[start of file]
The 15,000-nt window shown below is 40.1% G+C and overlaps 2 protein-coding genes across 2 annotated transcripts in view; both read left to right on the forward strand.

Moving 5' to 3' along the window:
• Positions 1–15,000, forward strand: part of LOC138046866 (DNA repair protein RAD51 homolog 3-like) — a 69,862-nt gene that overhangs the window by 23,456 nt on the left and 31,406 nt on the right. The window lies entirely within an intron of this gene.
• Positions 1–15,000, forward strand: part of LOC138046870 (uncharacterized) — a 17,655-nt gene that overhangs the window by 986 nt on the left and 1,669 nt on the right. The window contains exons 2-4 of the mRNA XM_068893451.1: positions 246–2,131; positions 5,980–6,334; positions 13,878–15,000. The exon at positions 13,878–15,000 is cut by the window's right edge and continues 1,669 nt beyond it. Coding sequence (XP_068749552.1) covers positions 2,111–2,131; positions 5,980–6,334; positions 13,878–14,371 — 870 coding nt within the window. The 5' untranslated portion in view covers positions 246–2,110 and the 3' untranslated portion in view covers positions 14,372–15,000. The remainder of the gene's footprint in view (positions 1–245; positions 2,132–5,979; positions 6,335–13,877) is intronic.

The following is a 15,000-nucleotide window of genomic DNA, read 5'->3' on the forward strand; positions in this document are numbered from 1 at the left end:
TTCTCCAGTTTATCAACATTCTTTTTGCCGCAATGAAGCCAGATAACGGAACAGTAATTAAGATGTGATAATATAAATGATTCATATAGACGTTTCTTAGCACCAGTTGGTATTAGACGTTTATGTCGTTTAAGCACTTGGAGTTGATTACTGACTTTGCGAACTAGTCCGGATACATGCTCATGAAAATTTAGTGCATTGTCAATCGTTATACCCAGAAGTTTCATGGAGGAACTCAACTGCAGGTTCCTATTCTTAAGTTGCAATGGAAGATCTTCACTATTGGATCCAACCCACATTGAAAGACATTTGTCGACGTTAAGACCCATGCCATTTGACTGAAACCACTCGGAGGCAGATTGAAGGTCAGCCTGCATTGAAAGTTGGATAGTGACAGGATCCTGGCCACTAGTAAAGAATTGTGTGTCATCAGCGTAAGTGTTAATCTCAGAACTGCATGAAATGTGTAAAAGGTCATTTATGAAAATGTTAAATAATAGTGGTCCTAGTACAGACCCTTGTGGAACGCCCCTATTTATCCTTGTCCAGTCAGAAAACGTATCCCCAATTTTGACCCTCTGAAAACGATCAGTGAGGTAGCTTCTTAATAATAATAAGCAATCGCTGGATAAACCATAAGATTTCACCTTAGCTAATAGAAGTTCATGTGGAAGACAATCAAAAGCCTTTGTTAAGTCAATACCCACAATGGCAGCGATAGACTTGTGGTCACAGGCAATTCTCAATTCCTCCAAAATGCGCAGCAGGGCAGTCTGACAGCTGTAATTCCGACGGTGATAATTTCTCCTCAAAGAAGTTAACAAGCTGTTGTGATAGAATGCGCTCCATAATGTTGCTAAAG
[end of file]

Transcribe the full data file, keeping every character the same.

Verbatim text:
The 15,000-nt window shown below is 40.1% G+C and overlaps 2 protein-coding genes across 2 annotated transcripts in view; both read left to right on the forward strand.

Moving 5' to 3' along the window:
• Positions 1–15,000, forward strand: part of LOC138046866 (DNA repair protein RAD51 homolog 3-like) — a 69,862-nt gene that overhangs the window by 23,456 nt on the left and 31,406 nt on the right. The window lies entirely within an intron of this gene.
• Positions 1–15,000, forward strand: part of LOC138046870 (uncharacterized) — a 17,655-nt gene that overhangs the window by 986 nt on the left and 1,669 nt on the right. The window contains exons 2-4 of the mRNA XM_068893451.1: positions 246–2,131; positions 5,980–6,334; positions 13,878–15,000. The exon at positions 13,878–15,000 is cut by the window's right edge and continues 1,669 nt beyond it. Coding sequence (XP_068749552.1) covers positions 2,111–2,131; positions 5,980–6,334; positions 13,878–14,371 — 870 coding nt within the window. The 5' untranslated portion in view covers positions 246–2,110 and the 3' untranslated portion in view covers positions 14,372–15,000. The remainder of the gene's footprint in view (positions 1–245; positions 2,132–5,979; positions 6,335–13,877) is intronic.

The following is a 15,000-nucleotide window of genomic DNA, read 5'->3' on the forward strand; positions in this document are numbered from 1 at the left end:
TTCTCCAGTTTATCAACATTCTTTTTGCCGCAATGAAGCCAGATAACGGAACAGTAATTAAGATGTGATAATATAAATGATTCATATAGACGTTTCTTAGCACCAGTTGGTATTAGACGTTTATGTCGTTTAAGCACTTGGAGTTGATTACTGACTTTGCGAACTAGTCCGGATACATGCTCATGAAAATTTAGTGCATTGTCAATCGTTATACCCAGAAGTTTCATGGAGGAACTCAACTGCAGGTTCCTATTCTTAAGTTGCAATGGAAGATCTTCACTATTGGATCCAACCCACATTGAAAGACATTTGTCGACGTTAAGACCCATGCCATTTGACTGAAACCACTCGGAGGCAGATTGAAGGTCAGCCTGCATTGAAAGTTGGATAGTGACAGGATCCTGGCCACTAGTAAAGAATTGTGTGTCATCAGCGTAAGTGTTAATCTCAGAACTGCATGAAATGTGTAAAAGGTCATTTATGAAAATGTTAAATAATAGTGGTCCTAGTACAGACCCTTGTGGAACGCCCCTATTTATCCTTGTCCAGTCAGAAAACGTATCCCCAATTTTGACCCTCTGAAAACGATCAGTGAGGTAGCTTCTTAATAATAATAAGCAATCGCTGGATAAACCATAAGATTTCACCTTAGCTAATAGAAGTTCATGTGGAAGACAATCAAAAGCCTTTGTTAAGTCAATACCCACAATGGCAGCGATAGACTTGTGGTCACAGGCAATTCTCAATTCCTCCAAAATGCGCAGCAGGGCAGTCTGACAGCTGTAATTCCGACGGTGATAATTTCTCCTCAAAGAAGTTAACAAGCTGTTGTGATAGAATGCGCTCCATAATGTTGCTAAAG